Sounds of the road niggle at our backs,
shaking the illusion that we’re in the wild.
But I can ignore it, for a time.
Tonight, eagerness fills me:
We’re out after dark! What creatures will we see?
New torch in hand, I creep along,
ears honed to each whisper of leaves,
each disjointed splash
from the regular gurgling of the stream alongside us.
Light swings to the area; I temporarily summon the sun.
Feathered ferns sprawl from the ground, young maples at their sides.
Bramble, ivy, a fallen oak with spindly fingers of fresh growth.
And everywhere, single strands of glossy spider silk
stretching up, up,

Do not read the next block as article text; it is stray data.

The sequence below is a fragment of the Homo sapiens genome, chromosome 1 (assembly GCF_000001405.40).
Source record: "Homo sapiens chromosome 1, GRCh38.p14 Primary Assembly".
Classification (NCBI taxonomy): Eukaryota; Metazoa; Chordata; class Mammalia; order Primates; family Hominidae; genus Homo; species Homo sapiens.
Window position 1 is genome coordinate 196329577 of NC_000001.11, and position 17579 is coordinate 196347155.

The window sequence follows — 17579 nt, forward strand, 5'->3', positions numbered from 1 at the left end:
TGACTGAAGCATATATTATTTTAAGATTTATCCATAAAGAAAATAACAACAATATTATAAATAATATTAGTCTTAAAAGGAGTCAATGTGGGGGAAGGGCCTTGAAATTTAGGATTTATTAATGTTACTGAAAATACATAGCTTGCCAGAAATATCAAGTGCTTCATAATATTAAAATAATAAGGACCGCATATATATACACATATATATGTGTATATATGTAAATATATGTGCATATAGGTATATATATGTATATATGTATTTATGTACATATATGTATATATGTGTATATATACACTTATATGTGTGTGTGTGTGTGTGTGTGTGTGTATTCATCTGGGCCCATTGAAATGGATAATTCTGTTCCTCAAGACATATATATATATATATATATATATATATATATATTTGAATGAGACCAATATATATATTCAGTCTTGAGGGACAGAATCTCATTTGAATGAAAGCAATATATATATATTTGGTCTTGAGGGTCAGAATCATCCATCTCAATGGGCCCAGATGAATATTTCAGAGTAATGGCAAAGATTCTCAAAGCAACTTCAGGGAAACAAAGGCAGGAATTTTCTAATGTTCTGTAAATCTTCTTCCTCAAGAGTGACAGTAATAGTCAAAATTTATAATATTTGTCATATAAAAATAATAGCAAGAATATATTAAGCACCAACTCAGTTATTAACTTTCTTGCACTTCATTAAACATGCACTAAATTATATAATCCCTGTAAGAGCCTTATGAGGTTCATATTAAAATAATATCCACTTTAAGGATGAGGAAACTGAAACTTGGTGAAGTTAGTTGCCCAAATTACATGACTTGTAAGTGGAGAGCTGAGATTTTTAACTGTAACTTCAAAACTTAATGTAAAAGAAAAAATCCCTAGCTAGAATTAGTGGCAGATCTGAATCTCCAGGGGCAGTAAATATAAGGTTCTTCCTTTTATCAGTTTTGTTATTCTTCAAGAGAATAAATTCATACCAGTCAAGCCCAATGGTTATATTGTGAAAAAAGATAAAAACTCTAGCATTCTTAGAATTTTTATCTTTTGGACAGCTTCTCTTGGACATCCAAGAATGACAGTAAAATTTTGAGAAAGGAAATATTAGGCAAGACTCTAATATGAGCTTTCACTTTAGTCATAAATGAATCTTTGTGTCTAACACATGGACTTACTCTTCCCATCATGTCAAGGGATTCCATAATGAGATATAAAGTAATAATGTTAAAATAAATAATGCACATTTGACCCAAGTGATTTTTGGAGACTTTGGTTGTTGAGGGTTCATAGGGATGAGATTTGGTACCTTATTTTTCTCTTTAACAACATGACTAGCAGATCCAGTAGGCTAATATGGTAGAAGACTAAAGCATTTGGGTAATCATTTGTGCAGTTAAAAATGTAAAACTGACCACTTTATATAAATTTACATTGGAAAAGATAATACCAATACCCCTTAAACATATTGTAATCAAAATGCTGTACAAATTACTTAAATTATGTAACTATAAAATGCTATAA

like Rapunzel’s hair if she were given a sudden electric shock.
Too thirsty to care that our heads are turned its way,
a rat breaks through the foliage to sip its fill.
Yet aside from that, nothing else ventures near.
Nothing calls. Nothing chitters.
Have we walked into a void?
Is the fog, inching in so quietly,
dampening the area’s breath?
Or is the traffic hum, with its heart-thudding sirens,
too much for all but the boldest to come?
My fingers stiffen in the cold, clutched around the torch handle.
Massaging them awake, the light shifts position
and momentarily decorates my vision with spots.
I click the thing off.
Ink moves in around us. The night sighs
and spills with life.
This poem is part of my #52weeksofnaturepoetry project to raise funds for UK wildlife charity RSPB and to encourage an appreciation for nature. If you enjoyed it, please consider sharing it and/or donating to the RSPB via my Just Giving page here.
Help keep wildlife wild.